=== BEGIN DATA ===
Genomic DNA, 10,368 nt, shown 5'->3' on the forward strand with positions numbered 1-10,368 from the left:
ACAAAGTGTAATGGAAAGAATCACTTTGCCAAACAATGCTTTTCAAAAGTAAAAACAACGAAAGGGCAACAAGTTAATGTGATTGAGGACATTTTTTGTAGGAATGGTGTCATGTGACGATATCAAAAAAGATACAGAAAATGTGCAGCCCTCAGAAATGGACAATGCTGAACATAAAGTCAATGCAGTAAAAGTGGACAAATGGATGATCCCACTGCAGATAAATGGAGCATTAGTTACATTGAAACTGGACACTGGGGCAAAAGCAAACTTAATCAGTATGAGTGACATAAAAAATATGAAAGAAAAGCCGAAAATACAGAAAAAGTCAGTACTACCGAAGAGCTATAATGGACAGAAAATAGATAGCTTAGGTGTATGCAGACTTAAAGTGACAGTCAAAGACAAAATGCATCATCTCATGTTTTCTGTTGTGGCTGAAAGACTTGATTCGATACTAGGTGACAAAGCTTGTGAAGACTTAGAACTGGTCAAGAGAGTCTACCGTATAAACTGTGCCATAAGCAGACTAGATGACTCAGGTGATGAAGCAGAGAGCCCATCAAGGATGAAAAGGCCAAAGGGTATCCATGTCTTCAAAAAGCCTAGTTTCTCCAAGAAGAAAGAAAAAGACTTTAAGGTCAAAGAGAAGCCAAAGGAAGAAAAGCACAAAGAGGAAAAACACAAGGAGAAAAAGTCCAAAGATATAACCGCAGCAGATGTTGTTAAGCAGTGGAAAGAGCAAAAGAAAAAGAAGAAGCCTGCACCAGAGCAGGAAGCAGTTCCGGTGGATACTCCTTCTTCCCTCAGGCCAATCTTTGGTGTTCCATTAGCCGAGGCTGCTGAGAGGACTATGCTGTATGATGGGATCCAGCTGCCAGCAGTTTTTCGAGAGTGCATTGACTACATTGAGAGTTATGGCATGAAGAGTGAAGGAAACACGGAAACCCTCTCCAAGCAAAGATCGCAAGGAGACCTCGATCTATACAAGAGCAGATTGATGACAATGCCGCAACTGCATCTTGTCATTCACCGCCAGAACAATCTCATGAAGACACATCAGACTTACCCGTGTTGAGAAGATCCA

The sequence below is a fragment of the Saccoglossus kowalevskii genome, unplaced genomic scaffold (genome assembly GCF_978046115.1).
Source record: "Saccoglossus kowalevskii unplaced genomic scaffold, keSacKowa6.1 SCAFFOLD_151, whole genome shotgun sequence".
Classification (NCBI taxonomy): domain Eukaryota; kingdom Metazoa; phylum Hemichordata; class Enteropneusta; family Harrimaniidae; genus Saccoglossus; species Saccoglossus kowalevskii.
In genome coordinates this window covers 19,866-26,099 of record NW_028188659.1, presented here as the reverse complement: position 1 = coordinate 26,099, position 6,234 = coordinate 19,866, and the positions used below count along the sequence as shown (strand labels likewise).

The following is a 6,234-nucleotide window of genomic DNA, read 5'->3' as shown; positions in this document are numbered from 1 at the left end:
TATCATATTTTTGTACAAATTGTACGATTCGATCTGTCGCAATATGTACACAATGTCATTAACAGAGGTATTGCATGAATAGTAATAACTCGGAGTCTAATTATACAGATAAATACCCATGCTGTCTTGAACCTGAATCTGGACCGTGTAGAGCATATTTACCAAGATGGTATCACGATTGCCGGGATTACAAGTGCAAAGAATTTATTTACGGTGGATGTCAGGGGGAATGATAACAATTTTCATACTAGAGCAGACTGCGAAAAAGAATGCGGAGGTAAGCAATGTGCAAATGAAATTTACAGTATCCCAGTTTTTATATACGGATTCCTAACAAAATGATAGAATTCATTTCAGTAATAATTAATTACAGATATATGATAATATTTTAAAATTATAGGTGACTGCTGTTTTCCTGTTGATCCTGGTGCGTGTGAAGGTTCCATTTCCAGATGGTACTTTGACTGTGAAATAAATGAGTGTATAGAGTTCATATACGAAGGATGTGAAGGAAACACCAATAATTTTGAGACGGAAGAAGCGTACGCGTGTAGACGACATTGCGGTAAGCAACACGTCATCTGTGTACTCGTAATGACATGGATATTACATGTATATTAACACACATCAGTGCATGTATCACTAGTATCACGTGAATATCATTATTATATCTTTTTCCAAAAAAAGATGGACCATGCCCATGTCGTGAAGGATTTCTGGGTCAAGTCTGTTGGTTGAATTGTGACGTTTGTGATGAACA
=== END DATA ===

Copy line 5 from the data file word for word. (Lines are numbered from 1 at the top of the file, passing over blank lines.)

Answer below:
Classification (NCBI taxonomy): domain Eukaryota; kingdom Metazoa; phylum Hemichordata; class Enteropneusta; family Harrimaniidae; genus Saccoglossus; species Saccoglossus kowalevskii.